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Parents hit out at EU over tiny deadly toys.

The mother of a Birmingham girl who choked to death on a toy has hit out at the complacency of the European Commission after it rejected calls to ban tiny novelties sold in chocolate eggs.

Jennifer Ashton, aged three, died after she choked on a piece of a Pink Panther figure found inside a Kinder Surprise egg in 1989.

Since then her mother, Mrs Glenys Ashton, of Kitwell, Bartley Green, and the parents of two other children who died in similar circumstance have campaigned for the products to be withdrawn from stores across the European Union.

The parents of Roddy Breslin, aged three, from Omagh, County Tyrone, and four-year-old Caron Day, from Blackpool, are also leading the campaign for compulsory safeguards against toys which in some cases resemble and even taste like the foodstuffs in which they are contained.

All three children died after swallowing small parts of toys inside edible eggs.

A joint statement issued by the three families of the young victims said: 'These accidents happened some years ago but so far we have been unable to do anything to change the situation in the United Kingdom.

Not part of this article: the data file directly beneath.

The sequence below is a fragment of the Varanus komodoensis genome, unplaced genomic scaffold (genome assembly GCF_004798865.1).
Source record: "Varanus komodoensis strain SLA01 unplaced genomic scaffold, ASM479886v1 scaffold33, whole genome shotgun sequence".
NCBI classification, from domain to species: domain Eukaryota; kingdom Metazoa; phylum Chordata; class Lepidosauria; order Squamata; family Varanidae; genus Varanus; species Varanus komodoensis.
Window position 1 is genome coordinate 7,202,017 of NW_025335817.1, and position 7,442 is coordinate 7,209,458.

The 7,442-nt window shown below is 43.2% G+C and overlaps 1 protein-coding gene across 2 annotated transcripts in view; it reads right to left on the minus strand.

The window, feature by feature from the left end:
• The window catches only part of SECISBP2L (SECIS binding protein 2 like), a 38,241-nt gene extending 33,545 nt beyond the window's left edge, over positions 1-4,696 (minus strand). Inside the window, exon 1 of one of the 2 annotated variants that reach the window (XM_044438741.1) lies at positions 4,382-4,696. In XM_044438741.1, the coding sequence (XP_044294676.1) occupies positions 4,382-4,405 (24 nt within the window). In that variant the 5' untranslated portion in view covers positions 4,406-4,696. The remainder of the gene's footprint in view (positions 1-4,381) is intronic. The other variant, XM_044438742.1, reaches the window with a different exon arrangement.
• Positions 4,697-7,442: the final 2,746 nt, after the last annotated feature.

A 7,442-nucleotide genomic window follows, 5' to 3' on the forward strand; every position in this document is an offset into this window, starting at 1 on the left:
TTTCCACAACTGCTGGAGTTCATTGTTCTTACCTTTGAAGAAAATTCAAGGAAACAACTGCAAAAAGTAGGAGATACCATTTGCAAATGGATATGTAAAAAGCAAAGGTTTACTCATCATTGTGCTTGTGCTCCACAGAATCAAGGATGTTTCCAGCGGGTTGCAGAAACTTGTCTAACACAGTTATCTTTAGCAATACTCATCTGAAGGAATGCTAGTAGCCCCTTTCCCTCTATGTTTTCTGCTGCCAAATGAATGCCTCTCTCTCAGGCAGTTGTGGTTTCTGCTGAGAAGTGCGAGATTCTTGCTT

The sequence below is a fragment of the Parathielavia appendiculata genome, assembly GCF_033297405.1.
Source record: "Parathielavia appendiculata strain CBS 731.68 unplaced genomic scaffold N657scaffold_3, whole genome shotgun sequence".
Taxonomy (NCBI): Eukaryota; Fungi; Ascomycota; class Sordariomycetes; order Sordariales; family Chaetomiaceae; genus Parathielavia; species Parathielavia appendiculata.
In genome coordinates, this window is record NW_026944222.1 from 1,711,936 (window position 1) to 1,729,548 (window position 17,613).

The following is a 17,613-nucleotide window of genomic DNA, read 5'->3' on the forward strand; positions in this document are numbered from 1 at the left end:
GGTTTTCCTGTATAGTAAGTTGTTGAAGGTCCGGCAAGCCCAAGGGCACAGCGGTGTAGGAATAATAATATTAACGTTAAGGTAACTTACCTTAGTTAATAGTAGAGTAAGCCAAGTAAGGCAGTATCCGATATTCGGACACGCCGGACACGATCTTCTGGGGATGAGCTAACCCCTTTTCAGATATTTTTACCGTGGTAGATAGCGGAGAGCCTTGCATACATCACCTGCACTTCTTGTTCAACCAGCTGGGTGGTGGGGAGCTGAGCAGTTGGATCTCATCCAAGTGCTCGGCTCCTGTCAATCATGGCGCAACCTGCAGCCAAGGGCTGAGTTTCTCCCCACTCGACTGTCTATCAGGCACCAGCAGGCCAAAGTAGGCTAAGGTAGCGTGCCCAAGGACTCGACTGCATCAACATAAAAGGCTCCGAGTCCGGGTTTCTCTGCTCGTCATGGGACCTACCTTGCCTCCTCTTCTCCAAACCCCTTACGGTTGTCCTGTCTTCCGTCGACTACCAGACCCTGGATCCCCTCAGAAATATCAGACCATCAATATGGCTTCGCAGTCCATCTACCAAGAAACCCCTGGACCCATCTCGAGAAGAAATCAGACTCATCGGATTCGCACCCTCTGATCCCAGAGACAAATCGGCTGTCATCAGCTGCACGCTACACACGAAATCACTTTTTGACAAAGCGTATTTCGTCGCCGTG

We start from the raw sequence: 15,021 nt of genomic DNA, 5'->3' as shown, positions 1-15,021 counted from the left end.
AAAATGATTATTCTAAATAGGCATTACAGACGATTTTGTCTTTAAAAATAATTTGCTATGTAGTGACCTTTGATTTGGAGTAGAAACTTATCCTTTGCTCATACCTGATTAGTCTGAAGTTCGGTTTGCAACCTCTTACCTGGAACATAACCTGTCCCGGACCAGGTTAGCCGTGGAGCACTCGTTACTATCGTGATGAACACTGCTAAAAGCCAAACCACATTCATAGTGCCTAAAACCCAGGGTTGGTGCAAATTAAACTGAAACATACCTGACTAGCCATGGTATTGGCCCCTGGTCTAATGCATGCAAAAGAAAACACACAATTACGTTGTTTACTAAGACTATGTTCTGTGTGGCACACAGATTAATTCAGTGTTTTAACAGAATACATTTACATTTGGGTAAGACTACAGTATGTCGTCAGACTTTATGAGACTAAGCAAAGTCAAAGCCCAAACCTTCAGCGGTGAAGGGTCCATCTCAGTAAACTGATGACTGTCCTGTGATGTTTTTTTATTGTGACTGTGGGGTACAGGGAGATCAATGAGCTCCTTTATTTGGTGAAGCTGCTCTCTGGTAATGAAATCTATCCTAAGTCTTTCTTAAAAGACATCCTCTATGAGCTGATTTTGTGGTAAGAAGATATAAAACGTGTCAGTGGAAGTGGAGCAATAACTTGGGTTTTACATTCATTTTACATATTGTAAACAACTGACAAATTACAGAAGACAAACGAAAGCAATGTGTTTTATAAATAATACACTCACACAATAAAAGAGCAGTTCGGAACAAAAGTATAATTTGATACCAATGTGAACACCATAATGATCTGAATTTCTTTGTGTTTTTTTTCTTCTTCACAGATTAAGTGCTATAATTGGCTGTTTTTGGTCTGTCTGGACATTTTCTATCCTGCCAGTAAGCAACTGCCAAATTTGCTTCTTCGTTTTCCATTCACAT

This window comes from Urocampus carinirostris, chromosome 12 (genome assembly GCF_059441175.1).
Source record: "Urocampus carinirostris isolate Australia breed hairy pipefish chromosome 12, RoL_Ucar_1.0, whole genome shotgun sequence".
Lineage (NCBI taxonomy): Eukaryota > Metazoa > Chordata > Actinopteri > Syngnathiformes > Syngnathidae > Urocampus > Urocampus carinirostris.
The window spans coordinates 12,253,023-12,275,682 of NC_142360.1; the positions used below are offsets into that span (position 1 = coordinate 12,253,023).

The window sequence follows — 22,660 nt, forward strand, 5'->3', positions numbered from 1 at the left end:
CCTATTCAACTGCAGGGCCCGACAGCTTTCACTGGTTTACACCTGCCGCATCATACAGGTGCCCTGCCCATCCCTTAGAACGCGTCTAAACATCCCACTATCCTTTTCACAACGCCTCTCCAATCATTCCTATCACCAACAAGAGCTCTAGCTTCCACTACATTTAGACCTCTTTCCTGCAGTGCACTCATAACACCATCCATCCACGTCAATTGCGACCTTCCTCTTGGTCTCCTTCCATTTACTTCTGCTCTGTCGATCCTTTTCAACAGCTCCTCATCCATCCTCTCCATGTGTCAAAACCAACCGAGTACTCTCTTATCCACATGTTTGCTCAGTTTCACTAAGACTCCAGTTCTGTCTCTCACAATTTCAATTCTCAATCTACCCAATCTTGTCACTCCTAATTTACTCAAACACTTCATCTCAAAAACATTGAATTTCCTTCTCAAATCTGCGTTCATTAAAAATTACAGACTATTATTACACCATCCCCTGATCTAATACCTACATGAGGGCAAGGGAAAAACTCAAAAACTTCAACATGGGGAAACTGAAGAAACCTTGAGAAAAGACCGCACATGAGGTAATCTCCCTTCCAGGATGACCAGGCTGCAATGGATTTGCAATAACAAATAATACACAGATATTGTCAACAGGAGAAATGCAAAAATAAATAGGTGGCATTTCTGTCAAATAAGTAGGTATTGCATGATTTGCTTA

'We want to do our utmost to ensure that other children do not die from eating these terrible products and we know that there have been similar accidents in other European countries.'

The three families petitioned Euro-MPs earlier this year, urging action across the European Union.

But EU Commission research officials told a meeting of MEPs in Brussels yesterday that there was no evidence of a particular risk associated with the marketing of the small toys inside sweets.

'This is very complacent. There is a clear and present danger and it should not be necessary for more children to die because the Commission is too complacent to make an urgent assessment of the risks involved,' said Labour Euro-MP Mr Phillip Whitehead.

He was speaking after the European Parliament's environment committee urged the Commission to follow America's lead and block sales of toys which the US health and safety authorities have deemed too dangerous for small children.

Mr Whitehead said: 'This afternoon's meeting showed there is heavy pressure building up on this issue, whatever the Commission says. We now want to bring this matter before the health and safety Commissioner David Byrne and take it to the full European Parliament.'
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Author:Brady, Emma
Publication:The Birmingham Post (England)
Date:Sep 12, 2000
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